I am attending RSA Conference 2006 in San Jose this week. Here are some of my thoughts during the first day. Let me know if you would like to learn more about any of the topics below, or anything related to Microsoft and security. E-mail me your questions and I will do my best to address them this week. Or, SoundOff with your own comments at the bottom of the page.
Tuesday morning I was treated to Bill Gates' annual RSA address. My colleagues in the news department were disappointed that Bill did not make a big "newsy" announcement. Rather his address centered on the still rather vague topic of identity management and the reiteration of how great Vista and Longhorn will be. So, how long will I need to hear about Vista and Longhorn before the novelty of it wears off?
Identity management is an exciting subject though. Hopefully I won't be feeling the same way at next year's RSA about identify management as I do today about Vista and Longhorn. So far, I'm not impressed with Microsoft's strategy. I attended one session on Microsoft's identity and access plans. The session was labeled basic, but it dragged basic down into the realm of product promo. Buy more Microsoft products and you can achieve federated identity. I hate to be cynical, but that is what I got out of it. Very little about the needed Active Directory back end, very little about the hardware requirements, very little about how this would be implemented. Overall, it gave me very little hope we would see federated identity in the near future.
Speaking of Vista
At the keynote there were binders provided by Microsoft on everyone's seats. Along with some other stuff, the binders contained CDs with information and demonstrations on new products, particularly Rights Management Server and Certificate Management Server. Then, as I flipped to the back there was a page on Vista beta -- and no CD. I began to wonder if this thing would ever get shipped. It didn't matter that in the not-so-fine print it said I could pick up the CD at Microsoft's booth. Just my initial reaction to that missing CD was enough of a statement.
During Gates' presentation, he handed off demo duties to product manager Howard Ting. Ting proceeded to present a hypothetical situation in which Microsoft's identity management products could quickly solve the access problems of an employee who had lost his wallet, cell phone and laptop. Ting described the employee utilizing an "old laptop" as a replacement for the lost laptop. "As you can see, it is running Windows Vista," he said. At this point the audience burst into laughter. Ting froze, not realizing the humor in his statement.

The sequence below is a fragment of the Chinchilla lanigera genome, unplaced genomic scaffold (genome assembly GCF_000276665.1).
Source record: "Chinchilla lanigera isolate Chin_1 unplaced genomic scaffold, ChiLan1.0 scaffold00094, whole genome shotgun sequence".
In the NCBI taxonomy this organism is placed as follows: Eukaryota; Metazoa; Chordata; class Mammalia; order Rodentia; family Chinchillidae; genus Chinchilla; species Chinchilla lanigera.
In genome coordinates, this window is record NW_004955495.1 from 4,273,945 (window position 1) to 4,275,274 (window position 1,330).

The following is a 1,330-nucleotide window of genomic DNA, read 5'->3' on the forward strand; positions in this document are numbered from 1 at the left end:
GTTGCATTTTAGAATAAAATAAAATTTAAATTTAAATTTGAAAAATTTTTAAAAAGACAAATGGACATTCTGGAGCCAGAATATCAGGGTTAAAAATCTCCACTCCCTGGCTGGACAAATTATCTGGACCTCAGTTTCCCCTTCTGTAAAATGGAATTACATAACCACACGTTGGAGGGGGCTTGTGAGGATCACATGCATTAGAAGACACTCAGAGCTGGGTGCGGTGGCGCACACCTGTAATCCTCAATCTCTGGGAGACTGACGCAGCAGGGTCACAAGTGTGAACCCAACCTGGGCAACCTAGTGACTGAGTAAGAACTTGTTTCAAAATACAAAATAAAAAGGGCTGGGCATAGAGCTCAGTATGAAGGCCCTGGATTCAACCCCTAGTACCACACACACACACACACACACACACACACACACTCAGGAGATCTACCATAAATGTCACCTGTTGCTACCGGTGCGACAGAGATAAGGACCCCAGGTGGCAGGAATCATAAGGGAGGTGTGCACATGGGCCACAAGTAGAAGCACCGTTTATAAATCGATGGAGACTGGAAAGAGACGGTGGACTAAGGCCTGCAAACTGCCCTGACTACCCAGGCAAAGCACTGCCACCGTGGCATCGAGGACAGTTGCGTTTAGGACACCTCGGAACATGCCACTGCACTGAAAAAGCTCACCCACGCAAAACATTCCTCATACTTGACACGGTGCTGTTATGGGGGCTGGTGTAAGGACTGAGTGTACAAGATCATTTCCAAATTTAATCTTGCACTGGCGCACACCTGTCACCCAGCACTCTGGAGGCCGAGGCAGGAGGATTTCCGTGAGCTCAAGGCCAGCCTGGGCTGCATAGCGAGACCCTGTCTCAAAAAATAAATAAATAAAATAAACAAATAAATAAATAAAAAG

Only in Microsoft's world do old laptops run products that have yet to be released.
Microsoft's literary no-nos and a "concept" car
Gates' descriptions of security vulnerabilities: "like long strings being inputted when they are not expected" and "code being inputted when an integer string is expected." Why would he feel the need to explain buffer overflows and SQL injections to a room full of security professionals? I guess these are officially bad words in the Microsoft lexicon.
Auto shows often feature concept vehicles: futuristic cars that never actually see production, though elements of the designs might eventually appear in an actual car. Watching some of the demos during the keynote reminded me of watching concept cars spinning on a platform: Nice to look at, but am I ever going to get to drive one?
For the here and now, a demonstration by Vista product manager Austin Wilson in which he described some of the new features of Internet Explorer 7. Among them, that IE 7 will only have access to the IE 7 portion of the Registry and it will only be able to install files in the temporary Internet folders. If you've spent your whole computing life in the Microsoft world, this is great news. If you've been exposed to any other system, your reaction to this can only be: "well, duh."
Tonight's top ten
Gates wasn't the only keynote. After RSA CEO Art Coviello spoke, Sun Microsystems' CEO Scott McNealy took the stage prepared to do his best David Letterman impersonation. The subject: top ten security systems administrator nightmares. How many of the ten do you think were digs at Microsoft? Half. Drum roll, please.
- You've had to get a patch for a patch.
- Blue Screen of Death (Mr. McNealy has never seen one himself).
- Company policy: Root-level access for everyone.
- You just got a new job and it's in an all-Windows shop.
- You've worn out all the Control, Alt and Delete keys.
Then there was the decades-old controversy over who invented the Internet. No, Al. Gore was not in attendance, but McNealy actually uttered the phrase: "We (Sun) invented open source." If interested, visit my colleagues at SearchOpenSource.com to find out if this is true.
Read Ben's blog of day two here.